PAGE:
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Lockout Tagout Training

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OSHA Lockout Tagout Safety Training

Lockout Tagout, aks LOTO or Lockout/Tagout, refers to specific practices and procedures to safeguard employees from the unexpected energization or startup of machinery and equipment, or the release of hazardous energy during service or maintenance activities.Lock Out Tag Out Training

Essentially, Lockout Tagout is a safety procedure which is used in industry and research settings to ensure that dangerous machines are properly shut off and not able to be started up again prior to the completion of maintenance or servicing work.

Lockout Tagout rules apply to workers performing service or maintenance on machinery and equipment, and who may be exposed to injuries from the unexpected energization, startup of the machinery or equipment, or release of stored energy in the equipment. Organizations operating electrical, mechanical, pneumatic, hydraulic, or heavy-duty machines must comply with the OSHA lockout tagout standard, including the training, education, and follow up for employees who operate such machinery.

FYI: A lockout uses a lock to hold an energy isolation device in a safe position and prevents the energization of the machine or equipment. Tagout is when a tag is placed on a piece of equipment to indicate that the equipment being controlled may not be operated until the tagout device is removed.

The OSHA Lockout Tagout Standards

The OSHA standard for The Control of Hazardous Energy (Lockout/Tagout), Title 29 Code of Federal Regulations (CFR) Part 1910.147, addresses the practices and procedures necessary to disable machinery or equipment.

The OSHA Lockout/Tagout standard requires the adoption and implementation of practices and procedures to shut down equipment, isolate it from its energy source(s), and prevent the release of potentially hazardous energy while maintenance and servicing activities are being performed.

The standard outlines measures for controlling hazardous energies:electrical, mechanical, hydraulic, pneumatic, chemical, thermal, and other energy sources. These provisions apply when employees are exposed to electrical hazards while working on, near, or with conductors or systems that use electric energy.

The lockout/tagout standard establishes the employer's responsibility to protect employees from hazardous energy sources on machines and equipment during service and maintenance. The standards establish requirements that employers must follow when employees are exposed to hazardous energy while servicing and maintaining equipment and machinery. LOTO standards state that employers and employees should:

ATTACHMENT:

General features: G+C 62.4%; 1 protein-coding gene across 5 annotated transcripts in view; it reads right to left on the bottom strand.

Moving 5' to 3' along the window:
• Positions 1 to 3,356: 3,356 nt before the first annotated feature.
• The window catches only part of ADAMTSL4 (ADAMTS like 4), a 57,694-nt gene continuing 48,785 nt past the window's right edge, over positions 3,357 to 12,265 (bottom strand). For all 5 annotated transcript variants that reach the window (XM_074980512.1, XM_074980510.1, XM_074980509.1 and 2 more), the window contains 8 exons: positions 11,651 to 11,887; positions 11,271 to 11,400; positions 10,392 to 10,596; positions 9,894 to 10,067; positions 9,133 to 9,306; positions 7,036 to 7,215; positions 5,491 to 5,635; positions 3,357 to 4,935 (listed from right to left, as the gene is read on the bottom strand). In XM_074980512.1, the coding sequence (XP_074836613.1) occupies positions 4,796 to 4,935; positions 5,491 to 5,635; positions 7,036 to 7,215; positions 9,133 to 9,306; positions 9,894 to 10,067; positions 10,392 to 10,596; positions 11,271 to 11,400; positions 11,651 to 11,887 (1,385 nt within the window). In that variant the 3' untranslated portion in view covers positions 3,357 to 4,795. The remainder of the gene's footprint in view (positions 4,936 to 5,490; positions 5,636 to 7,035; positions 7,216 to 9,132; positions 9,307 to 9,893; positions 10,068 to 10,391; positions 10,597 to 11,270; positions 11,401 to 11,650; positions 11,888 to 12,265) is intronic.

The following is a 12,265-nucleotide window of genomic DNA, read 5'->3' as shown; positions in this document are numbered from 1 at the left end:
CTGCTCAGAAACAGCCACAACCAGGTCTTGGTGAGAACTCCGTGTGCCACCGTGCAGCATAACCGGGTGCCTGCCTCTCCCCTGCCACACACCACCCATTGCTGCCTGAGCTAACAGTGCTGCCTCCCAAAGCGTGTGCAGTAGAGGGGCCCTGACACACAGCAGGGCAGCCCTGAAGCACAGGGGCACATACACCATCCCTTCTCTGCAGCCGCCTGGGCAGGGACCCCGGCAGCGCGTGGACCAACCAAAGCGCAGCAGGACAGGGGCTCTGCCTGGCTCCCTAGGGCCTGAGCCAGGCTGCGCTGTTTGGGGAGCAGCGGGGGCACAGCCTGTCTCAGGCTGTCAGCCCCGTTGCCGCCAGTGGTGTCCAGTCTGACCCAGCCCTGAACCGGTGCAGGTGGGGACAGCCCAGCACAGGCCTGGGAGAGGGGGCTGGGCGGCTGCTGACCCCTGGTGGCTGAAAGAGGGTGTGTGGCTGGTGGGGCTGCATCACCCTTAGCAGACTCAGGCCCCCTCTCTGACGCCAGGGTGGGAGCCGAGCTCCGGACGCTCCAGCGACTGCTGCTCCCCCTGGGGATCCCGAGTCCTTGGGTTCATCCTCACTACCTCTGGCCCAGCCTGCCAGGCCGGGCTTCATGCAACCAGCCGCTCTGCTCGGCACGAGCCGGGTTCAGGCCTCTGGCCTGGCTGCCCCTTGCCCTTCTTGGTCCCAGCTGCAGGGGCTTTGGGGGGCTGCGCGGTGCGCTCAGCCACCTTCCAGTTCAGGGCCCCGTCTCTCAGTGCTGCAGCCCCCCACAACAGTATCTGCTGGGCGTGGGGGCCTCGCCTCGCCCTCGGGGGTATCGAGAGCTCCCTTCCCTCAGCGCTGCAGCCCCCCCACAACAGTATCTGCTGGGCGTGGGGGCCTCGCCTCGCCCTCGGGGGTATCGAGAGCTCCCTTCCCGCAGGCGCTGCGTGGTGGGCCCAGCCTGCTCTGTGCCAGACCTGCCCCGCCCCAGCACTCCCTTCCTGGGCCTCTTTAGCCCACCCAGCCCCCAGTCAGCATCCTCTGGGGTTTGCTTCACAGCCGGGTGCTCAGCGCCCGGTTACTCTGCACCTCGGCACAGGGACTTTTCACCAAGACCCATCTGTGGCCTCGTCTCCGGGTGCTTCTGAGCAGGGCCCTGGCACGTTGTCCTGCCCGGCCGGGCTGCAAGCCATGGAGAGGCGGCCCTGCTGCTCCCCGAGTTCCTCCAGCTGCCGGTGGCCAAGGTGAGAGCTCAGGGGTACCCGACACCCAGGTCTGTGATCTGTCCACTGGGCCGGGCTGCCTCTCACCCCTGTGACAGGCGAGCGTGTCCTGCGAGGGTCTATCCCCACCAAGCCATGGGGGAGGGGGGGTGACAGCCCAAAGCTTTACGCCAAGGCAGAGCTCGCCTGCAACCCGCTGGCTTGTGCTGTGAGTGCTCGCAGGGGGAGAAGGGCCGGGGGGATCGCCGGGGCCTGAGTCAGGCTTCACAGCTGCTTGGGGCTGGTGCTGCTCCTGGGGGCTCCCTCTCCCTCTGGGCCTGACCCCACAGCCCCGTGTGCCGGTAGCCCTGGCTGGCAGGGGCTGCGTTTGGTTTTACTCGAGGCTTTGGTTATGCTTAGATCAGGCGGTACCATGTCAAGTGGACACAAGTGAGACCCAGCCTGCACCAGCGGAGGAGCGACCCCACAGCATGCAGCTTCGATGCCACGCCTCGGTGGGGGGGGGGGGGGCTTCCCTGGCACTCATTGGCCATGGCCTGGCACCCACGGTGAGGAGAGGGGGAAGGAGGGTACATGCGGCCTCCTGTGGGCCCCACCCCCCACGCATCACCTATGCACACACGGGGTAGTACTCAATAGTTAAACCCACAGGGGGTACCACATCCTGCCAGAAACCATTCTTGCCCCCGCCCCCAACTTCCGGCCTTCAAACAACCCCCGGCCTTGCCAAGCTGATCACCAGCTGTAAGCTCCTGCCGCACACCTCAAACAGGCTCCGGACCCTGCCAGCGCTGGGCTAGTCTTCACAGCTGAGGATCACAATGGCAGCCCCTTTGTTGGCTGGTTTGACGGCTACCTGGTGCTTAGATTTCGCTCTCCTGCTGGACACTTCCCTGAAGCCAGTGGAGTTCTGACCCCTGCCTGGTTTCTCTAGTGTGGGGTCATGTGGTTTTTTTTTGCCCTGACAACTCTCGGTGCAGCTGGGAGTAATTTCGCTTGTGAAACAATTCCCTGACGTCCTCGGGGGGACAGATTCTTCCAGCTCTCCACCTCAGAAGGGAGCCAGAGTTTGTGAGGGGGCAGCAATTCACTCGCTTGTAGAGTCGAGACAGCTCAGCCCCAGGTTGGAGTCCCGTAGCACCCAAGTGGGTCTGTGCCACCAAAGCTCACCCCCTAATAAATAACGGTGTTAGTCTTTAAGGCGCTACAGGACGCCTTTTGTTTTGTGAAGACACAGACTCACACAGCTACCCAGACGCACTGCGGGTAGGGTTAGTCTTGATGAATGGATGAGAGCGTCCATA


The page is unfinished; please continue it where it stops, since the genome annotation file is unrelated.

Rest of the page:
• Develop, implement, and enforce an energy control program
  • Use lockout devices for equipment that can be locked out. Tagout devices may be used in lieu of lockout devices only if the tagout program provides employee protection equivalent to that provided through a lockout program
  • Ensure that new or overhauled equipment is capable of being locked out
  • Develop, implement, and enforce an effective tagout program if machines or equipment are not capable of being locked out
  • Develop, document, implement, and enforce energy control procedures
  • Use only lockout/tagout devices authorized for the particular equipment or machinery and ensure that they are durable, standardized, and substantial
  • Ensure that lockout/tagout devices identify the individual users
  • Establish a policy that permits only the employee who applied a lockout/tagout device to remove it
  • Inspect energy control procedures at least annually
  • Provide effective training as mandated for all employees covered by the standard
  • Comply with the additional energy control provisions in OSHA standards when machines or equipment must be tested or repositioned, when outside contractors work at the site, in group lockout situations, and during shift or personnel changes
Employer Requirements For Lockout Tagout

Employees need to be trained to ensure that they know, understand, and follow the applicable provisions of the hazardous energy control procedures. The training must cover at least three areas:
  • Aspects of the employer's energy control program
  • Elements of the energy control procedure relevant to the employee's duties or assignment
  • The various requirements of the OSHA standards related to lockout/tagout
The standard does give each employer the flexibility to develop an energy control program suited to the needs of the particular workplace and the types of machines and equipment being maintained or serviced.


Find Lockout / Tagout Training

The Safety Training Center offers a variety of Lock Out Tag Out training courses, including Lockout Tagout training for employees and Lockout Tagout training for OSHA compliance requirements.

To find your desired Lockout Tagout training videos, OSHA Lockout Tagout training courses to help you meet the OSHA lockout tagout standard as well as other Lockout Tagout compliance and educational products. Either choose a recommended product below, or select "Lockout / Tagout" from the "Professional Development" section of the search box below.

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